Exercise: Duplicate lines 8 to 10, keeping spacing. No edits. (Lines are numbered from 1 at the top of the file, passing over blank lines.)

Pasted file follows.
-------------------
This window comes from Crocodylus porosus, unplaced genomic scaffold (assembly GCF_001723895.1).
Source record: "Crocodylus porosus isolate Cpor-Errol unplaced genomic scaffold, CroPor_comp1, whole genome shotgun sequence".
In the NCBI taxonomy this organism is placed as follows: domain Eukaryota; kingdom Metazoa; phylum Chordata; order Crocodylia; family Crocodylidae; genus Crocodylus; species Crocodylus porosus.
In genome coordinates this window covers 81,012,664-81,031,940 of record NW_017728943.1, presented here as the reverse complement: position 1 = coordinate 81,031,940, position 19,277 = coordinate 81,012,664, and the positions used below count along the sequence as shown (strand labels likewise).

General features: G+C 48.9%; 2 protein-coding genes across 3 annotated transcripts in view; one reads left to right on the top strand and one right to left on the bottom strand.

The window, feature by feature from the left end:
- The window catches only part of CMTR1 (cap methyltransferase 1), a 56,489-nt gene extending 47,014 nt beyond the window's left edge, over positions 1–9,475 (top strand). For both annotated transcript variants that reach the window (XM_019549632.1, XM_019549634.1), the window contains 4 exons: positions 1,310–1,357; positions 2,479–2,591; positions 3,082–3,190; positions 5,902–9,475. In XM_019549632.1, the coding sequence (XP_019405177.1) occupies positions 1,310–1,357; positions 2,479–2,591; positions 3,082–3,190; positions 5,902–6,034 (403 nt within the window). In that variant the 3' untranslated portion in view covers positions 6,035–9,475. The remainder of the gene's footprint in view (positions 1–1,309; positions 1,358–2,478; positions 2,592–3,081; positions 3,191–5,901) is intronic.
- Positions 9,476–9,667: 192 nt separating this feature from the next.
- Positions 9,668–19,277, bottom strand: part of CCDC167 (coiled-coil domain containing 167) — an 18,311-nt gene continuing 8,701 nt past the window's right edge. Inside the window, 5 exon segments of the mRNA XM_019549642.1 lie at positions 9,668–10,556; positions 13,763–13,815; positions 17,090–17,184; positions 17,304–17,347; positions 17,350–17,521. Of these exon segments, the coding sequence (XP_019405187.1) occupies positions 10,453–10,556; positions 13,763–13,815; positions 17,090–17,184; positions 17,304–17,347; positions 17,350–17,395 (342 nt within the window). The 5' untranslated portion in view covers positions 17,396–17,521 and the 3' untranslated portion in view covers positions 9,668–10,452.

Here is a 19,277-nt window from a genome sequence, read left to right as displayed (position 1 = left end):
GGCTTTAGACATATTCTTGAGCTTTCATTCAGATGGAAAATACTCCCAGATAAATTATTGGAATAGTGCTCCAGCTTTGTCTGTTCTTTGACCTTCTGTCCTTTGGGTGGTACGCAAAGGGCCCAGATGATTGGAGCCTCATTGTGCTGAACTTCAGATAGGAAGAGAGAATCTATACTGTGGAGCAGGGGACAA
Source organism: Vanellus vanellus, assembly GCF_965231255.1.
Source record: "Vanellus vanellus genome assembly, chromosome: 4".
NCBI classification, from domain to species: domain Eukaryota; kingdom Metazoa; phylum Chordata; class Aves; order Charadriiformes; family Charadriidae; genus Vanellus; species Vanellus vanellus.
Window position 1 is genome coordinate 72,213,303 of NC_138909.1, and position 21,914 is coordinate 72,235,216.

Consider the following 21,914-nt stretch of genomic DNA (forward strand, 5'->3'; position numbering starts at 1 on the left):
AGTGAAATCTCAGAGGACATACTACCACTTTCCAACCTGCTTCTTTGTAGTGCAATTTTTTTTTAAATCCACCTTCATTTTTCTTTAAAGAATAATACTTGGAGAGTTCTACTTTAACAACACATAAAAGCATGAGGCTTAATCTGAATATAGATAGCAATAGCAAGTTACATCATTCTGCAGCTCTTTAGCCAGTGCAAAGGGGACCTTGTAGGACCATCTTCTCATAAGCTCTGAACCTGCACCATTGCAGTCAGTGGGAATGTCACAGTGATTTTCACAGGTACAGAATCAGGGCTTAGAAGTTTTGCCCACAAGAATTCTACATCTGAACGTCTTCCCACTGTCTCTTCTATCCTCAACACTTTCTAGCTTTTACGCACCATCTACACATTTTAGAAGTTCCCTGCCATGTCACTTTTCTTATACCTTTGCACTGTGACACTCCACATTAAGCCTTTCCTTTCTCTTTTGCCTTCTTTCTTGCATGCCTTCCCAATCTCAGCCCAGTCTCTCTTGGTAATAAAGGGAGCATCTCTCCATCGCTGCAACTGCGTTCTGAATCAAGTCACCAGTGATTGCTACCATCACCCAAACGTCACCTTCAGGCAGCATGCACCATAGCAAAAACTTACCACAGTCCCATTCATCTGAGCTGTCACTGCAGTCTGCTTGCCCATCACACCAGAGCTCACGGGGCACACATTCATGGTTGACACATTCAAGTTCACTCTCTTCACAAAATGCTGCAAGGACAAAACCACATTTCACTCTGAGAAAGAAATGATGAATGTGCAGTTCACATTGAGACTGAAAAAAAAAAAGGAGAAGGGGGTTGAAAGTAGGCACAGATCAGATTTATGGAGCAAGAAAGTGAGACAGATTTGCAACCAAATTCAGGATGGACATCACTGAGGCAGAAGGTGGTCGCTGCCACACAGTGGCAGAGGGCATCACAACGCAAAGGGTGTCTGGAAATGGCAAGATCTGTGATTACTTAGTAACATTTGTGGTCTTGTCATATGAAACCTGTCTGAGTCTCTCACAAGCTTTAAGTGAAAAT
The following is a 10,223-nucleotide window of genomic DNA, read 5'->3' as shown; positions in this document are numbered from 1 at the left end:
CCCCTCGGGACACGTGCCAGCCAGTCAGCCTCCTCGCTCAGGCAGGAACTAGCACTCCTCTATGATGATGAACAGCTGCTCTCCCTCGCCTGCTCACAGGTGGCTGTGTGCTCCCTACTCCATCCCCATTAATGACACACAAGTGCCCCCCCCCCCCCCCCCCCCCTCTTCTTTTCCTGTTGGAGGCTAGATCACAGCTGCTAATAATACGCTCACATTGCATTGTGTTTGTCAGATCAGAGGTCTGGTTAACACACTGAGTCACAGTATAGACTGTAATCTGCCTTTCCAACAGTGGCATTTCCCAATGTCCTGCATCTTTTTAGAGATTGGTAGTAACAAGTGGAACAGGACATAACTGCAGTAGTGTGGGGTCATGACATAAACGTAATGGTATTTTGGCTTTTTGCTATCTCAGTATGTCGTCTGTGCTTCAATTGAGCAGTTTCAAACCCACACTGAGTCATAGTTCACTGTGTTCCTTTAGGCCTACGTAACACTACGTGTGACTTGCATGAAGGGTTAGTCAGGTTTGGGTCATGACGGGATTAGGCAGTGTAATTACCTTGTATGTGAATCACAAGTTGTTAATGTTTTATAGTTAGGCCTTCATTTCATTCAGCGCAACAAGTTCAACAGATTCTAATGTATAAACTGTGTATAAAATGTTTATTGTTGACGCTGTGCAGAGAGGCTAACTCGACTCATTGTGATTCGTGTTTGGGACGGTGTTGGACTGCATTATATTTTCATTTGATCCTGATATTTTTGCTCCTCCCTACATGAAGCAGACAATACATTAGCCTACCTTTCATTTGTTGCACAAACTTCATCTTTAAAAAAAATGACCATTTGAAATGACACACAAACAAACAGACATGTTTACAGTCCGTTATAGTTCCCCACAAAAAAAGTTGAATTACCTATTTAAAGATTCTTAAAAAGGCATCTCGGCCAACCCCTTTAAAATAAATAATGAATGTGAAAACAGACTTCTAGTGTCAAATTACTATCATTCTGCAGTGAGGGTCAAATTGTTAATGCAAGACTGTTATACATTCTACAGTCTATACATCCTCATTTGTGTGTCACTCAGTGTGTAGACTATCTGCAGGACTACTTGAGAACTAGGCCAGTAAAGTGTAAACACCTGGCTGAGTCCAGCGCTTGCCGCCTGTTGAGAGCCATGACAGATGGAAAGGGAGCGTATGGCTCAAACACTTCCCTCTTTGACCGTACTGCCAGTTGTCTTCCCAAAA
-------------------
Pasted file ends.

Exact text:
- Positions 9,476–9,667: 192 nt separating this feature from the next.
- Positions 9,668–19,277, bottom strand: part of CCDC167 (coiled-coil domain containing 167) — an 18,311-nt gene continuing 8,701 nt past the window's right edge. Inside the window, 5 exon segments of the mRNA XM_019549642.1 lie at positions 9,668–10,556; positions 13,763–13,815; positions 17,090–17,184; positions 17,304–17,347; positions 17,350–17,521. Of these exon segments, the coding sequence (XP_019405187.1) occupies positions 10,453–10,556; positions 13,763–13,815; positions 17,090–17,184; positions 17,304–17,347; positions 17,350–17,395 (342 nt within the window). The 5' untranslated portion in view covers positions 17,396–17,521 and the 3' untranslated portion in view covers positions 9,668–10,452.

Here is a 19,277-nt window from a genome sequence, read left to right as displayed (position 1 = left end):